Fallible wrote:Some nationalities use long drawn out ''uuuhhhhhh'' or ''aaaahhhh'' sounds more. If you listen to a French or Italian person speaking and compare that with an English speaker, it becomes more noticeable. Although Brits also tend to use shorter ''um''s and ''er''s at times. This serves the same purpose - of filling the void in order to keep your place in a conversation, and giving your brain time to formulate what you want to say.


Yes. If I remember correctly, research on spoken language shows that different languages have different conventions of how long a silence there can be before someone else takes the word. In French you basically have to keep producing a continuous sound, or others will take it as a sign you have finished. Hence the euuuh'ing you often hear, sometimes after each word - it means "hang on, I'm thinking about this".
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Re: Beginning sentences with "so"

#51  Postby nunnington » Mar 07, 2013 11:01 am

katja z wrote:
Fallible wrote:Some nationalities use long drawn out ''uuuhhhhhh'' or ''aaaahhhh'' sounds more. If you listen to a French or Italian person speaking and compare that with an English speaker, it becomes more noticeable. Although Brits also tend to use shorter ''um''s and ''er''s at times. This serves the same purpose - of filling the void in order to keep your place in a conversation, and giving your brain time to formulate what you want to say.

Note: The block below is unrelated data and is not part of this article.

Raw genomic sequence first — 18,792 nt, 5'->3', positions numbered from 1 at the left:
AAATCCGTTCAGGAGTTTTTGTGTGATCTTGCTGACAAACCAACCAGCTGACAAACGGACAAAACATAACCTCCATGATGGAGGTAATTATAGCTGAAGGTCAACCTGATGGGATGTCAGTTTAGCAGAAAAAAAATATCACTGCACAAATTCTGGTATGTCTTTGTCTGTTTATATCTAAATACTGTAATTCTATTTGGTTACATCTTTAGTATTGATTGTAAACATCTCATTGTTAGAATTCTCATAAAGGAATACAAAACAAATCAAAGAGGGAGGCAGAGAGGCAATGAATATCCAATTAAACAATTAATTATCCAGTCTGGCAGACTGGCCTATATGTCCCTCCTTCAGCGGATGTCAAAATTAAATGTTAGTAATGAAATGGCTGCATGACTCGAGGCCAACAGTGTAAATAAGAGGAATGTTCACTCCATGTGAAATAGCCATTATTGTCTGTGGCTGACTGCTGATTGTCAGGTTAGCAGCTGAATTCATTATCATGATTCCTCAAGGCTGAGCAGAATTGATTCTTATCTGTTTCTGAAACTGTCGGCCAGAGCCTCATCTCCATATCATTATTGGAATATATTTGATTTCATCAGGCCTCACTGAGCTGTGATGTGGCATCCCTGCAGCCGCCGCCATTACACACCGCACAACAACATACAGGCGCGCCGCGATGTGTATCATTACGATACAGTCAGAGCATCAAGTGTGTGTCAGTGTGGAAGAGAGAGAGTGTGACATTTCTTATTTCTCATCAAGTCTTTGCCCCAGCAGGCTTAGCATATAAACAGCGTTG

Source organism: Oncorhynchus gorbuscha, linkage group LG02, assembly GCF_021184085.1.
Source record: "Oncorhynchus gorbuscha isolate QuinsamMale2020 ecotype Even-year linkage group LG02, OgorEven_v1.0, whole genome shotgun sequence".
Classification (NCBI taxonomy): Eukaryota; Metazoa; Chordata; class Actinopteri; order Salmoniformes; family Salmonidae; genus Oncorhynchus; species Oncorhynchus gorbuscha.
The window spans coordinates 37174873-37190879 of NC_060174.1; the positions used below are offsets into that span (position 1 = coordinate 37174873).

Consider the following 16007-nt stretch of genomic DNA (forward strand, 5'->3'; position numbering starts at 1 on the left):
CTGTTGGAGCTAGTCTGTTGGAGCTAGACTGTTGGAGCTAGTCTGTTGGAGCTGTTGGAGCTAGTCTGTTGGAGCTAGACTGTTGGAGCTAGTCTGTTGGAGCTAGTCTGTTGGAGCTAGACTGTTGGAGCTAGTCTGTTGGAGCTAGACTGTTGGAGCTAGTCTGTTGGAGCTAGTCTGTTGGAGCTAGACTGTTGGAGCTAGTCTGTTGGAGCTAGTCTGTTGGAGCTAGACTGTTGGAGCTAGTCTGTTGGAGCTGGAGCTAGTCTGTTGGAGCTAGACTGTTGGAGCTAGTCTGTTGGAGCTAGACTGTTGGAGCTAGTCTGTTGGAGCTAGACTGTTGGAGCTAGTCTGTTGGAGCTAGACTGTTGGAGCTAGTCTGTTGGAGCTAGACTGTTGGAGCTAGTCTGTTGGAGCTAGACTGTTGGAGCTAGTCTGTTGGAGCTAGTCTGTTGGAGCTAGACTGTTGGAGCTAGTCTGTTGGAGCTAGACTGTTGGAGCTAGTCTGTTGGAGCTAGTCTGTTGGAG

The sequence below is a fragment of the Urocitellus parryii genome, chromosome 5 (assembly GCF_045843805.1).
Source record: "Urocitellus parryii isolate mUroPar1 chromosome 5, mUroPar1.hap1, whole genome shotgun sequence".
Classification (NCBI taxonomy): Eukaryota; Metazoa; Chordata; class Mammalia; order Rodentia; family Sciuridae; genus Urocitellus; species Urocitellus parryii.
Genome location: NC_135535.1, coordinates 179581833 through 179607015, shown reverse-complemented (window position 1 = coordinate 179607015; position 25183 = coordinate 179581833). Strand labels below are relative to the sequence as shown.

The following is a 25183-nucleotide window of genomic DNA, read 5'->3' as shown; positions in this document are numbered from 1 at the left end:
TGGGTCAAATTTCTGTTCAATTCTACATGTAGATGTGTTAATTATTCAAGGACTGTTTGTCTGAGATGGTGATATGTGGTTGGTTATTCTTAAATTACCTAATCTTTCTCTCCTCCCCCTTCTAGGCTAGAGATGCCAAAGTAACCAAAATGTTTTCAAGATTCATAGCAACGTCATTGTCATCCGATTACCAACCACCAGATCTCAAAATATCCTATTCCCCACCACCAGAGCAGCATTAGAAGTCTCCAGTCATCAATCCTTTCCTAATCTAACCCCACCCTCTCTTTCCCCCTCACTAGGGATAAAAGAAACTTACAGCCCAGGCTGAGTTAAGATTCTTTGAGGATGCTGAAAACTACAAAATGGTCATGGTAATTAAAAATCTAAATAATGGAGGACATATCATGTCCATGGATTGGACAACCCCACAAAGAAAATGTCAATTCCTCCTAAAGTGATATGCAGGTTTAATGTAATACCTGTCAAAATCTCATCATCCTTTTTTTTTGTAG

Yes. If I remember correctly, research on spoken language shows that different languages have different conventions of how long a silence there can be before someone else takes the word. In French you basically have to keep producing a continuous sound, or others will take it as a sign you have finished. Hence the euuuh'ing you often hear, sometimes after each word - it means "hang on, I'm thinking about this".


A fascinating topic, 'turn-taking', and there are lots of ways in which one can preserve one's turn. Partly by using a continuous sound, as you point out, but also via intonation, which can be used to suggest, 'hang on, I haven't finished yet', but also by the ability to construct long sentences, which it would be rude to interrupt. There are of course, explicit cues, such as 'guess what happened next?', which practically compels the other speaker to cede turn. Also eye-contact, body-language, can be used.

It's very interesting to see how people also try to disrupt turn-taking - you can see this in TV discussions, where one speaker is droning on, and the other speakers then set about to interrupt them. Very amusing really, and obviously, some speakers are very skilled in turn-taking and disrupting turn, and others are not!

You can see why a chair-person is needed, as they attempt to enforce turn-taking.

PS. I forgot to mention another interesting aspect of research, that it seems to show that men interrupt women more than v.v., but also status is a factor, thus, your boss will feel entitled to interrupt you, whereas you won't! Haven't got the refs.